The city's leading expert on aquatic plants says there's a simple way for the water in Lake Wyangan to improve.
Geoffrey Sainty said creating a filter, or natural wetlands, down the eastern length of the lake was an ideal way to address water quality.
"You can manage water bodies if you get water plants growing," he said.
Mr Sainty said the wetlands only had to be five to 10 metres wide, but would run three kilometres along the edge of the lake.
He said it would effectively create a 30,000 square metres of wetlands.
Creating that filter system around the lake would help but Mr Sainty said the turbidity of the water delivered from the Murrumbidgee River meant there was no visibility.
"When you have no visibility, the bacteria grows, so you get toxic blooms of blue-green algae and water plants which used to be there aren't anymore," he said.
"You've got to put natural systems back in."
Mr Sainty said his plan would include delivering water from the Lakeview Branch Canal into wetlands which feed Lake Wyangan.
He said the best people to advise on developing the wetlands would be a ricegrower, as they have plenty of experience creating bays to allow water to flow evenly across land.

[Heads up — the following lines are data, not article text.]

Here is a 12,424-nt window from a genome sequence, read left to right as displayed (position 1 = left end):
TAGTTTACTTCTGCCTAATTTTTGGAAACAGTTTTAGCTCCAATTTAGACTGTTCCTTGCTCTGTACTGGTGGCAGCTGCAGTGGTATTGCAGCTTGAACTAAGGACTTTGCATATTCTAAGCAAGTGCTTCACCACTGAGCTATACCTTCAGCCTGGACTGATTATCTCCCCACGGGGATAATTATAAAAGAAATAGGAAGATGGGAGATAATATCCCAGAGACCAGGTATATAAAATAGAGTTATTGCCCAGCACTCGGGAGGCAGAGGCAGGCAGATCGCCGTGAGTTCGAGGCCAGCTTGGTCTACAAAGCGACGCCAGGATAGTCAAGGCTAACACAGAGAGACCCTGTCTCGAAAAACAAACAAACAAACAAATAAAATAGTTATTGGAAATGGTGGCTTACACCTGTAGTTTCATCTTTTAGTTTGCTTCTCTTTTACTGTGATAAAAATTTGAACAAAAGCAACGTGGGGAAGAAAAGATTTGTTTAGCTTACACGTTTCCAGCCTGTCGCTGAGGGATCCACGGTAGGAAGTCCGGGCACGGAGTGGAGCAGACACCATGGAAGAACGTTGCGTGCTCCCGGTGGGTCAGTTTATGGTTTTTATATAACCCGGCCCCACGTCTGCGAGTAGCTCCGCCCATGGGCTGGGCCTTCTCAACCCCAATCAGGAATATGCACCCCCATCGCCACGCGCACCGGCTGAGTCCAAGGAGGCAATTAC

"I keep telling people you can't see into the water that's coming into the rice," Mr Sainty said.
"But you can look at the end of the bay and you can just about drink it. Rice is a shallow water plant."
He said ideally it would take one to two days running between 10 to 20 megalitres for the water to progress through a wetland before entering the lake.
While the cause of the fish death event over the weekend hasn't been identified, Mr Sainty said there could be two causes.
The first is water run-off from recent rain collecting residual herbicide from nearby farms which then flowed into the lake.
The second is the turbidity in the channels could have helped stir up sediment in the lake, further reducing the oxygen and light which gets through to the fish.
Mr Sainty believed there was only one word to describe the recent fish death at the lake, mismanagement.
"What you've got to do is get the water plants growing again and they'll do it all for nothing," he said.
Meanwhile, Griffith City Council awarded a tender to create a sediment and nutrient discharge treatment system during the closed section of their Tuesday meeting.
Council has said while that will help improve the quality of the water entering the lake, sediment inflow control was not the only challenge for Lake Wyangan.
"The lake is actually an old quarry and over the decades has accumulated large quantities of sediment loaded with nutrients," Councillor John Dal Broi said.
"The strategy to improve the water quality is also dependent on improving circulation of the water and discouraging the growth of blue-green algae."
Council awarded the tender for the discharge treatment system to Woodlots and Wetlands Pty Ltd.